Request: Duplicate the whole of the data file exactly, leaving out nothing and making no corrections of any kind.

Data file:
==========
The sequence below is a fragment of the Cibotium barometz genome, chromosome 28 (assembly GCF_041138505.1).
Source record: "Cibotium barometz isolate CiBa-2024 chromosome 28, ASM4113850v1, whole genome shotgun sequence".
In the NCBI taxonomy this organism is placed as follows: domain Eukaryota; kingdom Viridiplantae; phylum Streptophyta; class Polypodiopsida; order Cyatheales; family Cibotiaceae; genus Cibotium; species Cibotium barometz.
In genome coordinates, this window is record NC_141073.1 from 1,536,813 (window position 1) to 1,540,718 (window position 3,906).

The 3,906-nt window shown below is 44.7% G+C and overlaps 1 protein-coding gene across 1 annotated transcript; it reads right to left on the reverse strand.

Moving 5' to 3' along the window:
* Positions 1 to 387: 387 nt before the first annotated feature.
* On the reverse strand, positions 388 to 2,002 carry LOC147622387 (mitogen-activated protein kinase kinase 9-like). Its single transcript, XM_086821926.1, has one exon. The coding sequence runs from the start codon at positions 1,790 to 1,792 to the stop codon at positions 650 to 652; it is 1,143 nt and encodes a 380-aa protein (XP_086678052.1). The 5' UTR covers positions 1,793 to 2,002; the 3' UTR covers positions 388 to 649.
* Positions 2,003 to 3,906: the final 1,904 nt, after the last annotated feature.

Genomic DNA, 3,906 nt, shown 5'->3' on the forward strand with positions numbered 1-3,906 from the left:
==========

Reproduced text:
The sequence below is a fragment of the Cibotium barometz genome, chromosome 28 (assembly GCF_041138505.1).
Source record: "Cibotium barometz isolate CiBa-2024 chromosome 28, ASM4113850v1, whole genome shotgun sequence".
In the NCBI taxonomy this organism is placed as follows: domain Eukaryota; kingdom Viridiplantae; phylum Streptophyta; class Polypodiopsida; order Cyatheales; family Cibotiaceae; genus Cibotium; species Cibotium barometz.
In genome coordinates, this window is record NC_141073.1 from 1,536,813 (window position 1) to 1,540,718 (window position 3,906).

The 3,906-nt window shown below is 44.7% G+C and overlaps 1 protein-coding gene across 1 annotated transcript; it reads right to left on the reverse strand.

Moving 5' to 3' along the window:
* Positions 1 to 387: 387 nt before the first annotated feature.
* On the reverse strand, positions 388 to 2,002 carry LOC147622387 (mitogen-activated protein kinase kinase 9-like). Its single transcript, XM_086821926.1, has one exon. The coding sequence runs from the start codon at positions 1,790 to 1,792 to the stop codon at positions 650 to 652; it is 1,143 nt and encodes a 380-aa protein (XP_086678052.1). The 5' UTR covers positions 1,793 to 2,002; the 3' UTR covers positions 388 to 649.
* Positions 2,003 to 3,906: the final 1,904 nt, after the last annotated feature.

Genomic DNA, 3,906 nt, shown 5'->3' on the forward strand with positions numbered 1-3,906 from the left: